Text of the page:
PITTSFIELD — The state is taking a hands-on approach this summer to receiving input from businesses in the creative economy sector.

A statewide listening tour sponsored by the Massachusetts Creative Economy Council stopped in the Berkshires on Tuesday to give owners of businesses who work in that genre an opportunity to discuss the creative economy and its future in the commonwealth.

The Creative NEXT Tour is scheduled to make 21 stops across the state this summer. The idea behind the local stop, which took place at Interprint Inc., was to “better understand the climate you work in the Berkshires and what the creative economy (can do) better to help you,” said Berkshire Creative Director Jodi Joseph.

Massachusetts Creative Economic Industry director Helena Fruscio, Joseph’s predecessor at Berkshire Creative, said information gathered at the sessions will be compiled in a report to be presented to the state’s Creative Economy Council.

“I am here to support your business and to understand the struggles that your business goes through every day,” Fruscio said.

Participants in Tuesday’s event ranged from academic institutions to arts-oriented nonprofits to a few one-person operations.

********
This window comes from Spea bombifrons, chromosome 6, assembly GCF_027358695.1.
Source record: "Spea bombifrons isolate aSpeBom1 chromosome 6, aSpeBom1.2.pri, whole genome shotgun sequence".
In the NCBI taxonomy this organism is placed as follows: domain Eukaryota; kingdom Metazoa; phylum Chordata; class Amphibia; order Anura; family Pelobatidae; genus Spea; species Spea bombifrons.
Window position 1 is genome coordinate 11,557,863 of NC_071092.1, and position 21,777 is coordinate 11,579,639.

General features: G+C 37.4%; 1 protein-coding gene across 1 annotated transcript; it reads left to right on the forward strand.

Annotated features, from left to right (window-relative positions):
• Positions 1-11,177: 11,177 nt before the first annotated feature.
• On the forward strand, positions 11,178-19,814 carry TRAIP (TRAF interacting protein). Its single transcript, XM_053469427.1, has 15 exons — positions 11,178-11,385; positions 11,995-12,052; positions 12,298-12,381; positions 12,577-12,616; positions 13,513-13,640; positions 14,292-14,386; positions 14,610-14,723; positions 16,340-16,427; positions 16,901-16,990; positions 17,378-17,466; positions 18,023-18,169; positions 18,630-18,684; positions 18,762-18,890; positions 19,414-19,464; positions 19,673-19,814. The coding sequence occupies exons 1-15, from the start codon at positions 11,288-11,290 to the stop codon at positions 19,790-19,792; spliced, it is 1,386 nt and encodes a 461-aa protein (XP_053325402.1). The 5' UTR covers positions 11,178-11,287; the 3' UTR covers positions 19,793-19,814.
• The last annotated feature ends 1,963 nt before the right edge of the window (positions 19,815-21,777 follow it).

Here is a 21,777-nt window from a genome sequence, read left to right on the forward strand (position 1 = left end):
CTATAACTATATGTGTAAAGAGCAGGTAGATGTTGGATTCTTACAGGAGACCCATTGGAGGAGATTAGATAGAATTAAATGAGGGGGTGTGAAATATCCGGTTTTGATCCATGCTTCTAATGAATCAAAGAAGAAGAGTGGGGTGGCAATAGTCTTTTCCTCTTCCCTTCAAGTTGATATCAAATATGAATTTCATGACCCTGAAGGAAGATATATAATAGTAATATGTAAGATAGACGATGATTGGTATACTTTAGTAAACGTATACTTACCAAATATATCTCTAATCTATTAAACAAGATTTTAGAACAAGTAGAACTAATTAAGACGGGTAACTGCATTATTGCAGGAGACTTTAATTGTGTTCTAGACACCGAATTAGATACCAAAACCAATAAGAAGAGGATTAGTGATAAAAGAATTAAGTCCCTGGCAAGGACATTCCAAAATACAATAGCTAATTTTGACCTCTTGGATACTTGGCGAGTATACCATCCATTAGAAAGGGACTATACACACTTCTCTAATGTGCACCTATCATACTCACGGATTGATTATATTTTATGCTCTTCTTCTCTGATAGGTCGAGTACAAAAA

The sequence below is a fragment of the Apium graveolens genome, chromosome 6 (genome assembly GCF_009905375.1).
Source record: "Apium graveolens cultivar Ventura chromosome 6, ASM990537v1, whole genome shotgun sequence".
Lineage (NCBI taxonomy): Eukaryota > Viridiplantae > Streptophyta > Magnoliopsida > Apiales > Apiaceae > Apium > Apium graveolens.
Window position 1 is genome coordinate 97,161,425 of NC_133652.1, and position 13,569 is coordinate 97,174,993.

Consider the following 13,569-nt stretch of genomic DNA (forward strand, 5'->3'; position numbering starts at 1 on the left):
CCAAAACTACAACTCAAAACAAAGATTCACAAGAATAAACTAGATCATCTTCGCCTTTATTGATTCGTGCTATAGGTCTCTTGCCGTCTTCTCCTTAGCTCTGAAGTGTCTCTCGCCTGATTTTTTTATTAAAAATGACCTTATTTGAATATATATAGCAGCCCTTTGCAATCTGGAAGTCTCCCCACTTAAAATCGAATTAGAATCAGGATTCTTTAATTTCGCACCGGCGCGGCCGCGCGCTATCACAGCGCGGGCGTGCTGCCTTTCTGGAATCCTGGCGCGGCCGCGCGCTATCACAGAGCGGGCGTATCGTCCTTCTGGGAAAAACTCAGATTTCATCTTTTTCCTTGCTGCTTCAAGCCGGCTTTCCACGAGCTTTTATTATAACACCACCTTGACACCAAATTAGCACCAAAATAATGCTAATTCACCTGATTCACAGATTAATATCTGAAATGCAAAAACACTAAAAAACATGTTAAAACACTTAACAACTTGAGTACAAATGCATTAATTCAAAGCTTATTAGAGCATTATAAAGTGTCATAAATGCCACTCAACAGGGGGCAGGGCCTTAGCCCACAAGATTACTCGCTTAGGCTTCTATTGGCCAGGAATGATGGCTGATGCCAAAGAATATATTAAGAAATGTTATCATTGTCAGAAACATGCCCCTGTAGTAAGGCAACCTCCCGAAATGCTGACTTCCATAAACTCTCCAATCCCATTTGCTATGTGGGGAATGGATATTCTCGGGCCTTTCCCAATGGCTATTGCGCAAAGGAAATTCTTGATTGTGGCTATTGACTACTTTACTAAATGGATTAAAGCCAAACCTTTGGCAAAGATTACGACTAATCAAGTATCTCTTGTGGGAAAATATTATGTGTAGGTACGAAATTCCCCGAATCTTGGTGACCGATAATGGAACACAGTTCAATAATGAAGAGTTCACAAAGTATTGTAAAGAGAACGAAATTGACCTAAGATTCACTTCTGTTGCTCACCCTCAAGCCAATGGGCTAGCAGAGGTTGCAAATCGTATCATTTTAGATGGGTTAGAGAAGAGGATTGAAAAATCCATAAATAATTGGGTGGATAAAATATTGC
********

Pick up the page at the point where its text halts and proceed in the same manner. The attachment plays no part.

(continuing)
Discussion focused mostly on the challenges that creative economy businesses in the Berkshires are faced with. Representatives of a few businesses said they were thinking about changing their business plans, while others said they were trying to find business models that worked in this area.

Leslie Ferrin, the owner of Ferrin Gallery in Pittsfield, said creative economy businesses in the Berkshires often operate on a “barter system” based on sales that is “not sustainable.”

“They’re sort of out of synch,” Ferrin said. “Two months of the year money is coming in, and for 10 months money is going out.”

Seth Nash, the owner of Blue Q in Pittsfield, which manufactures novelty items, said his business feels isolated in the Berkshires.

“I feel like we’re not even part of the local economy,” he said. “Everyone we deal with is out of the area.”

Blue Q has 40 employees, but Nash said he has trouble finding workers for his company who already reside in the Berkshires.

“When I go looking for employees I look for young people, and it’s hard to find young people,” in the Berkhires, he said. “There’s so few jobs here that young people like. And even if you do find a job, there’s very little to jump to.”


As originally published in North Adams Transcript

By Tony Dobrowolski, New England Newspapers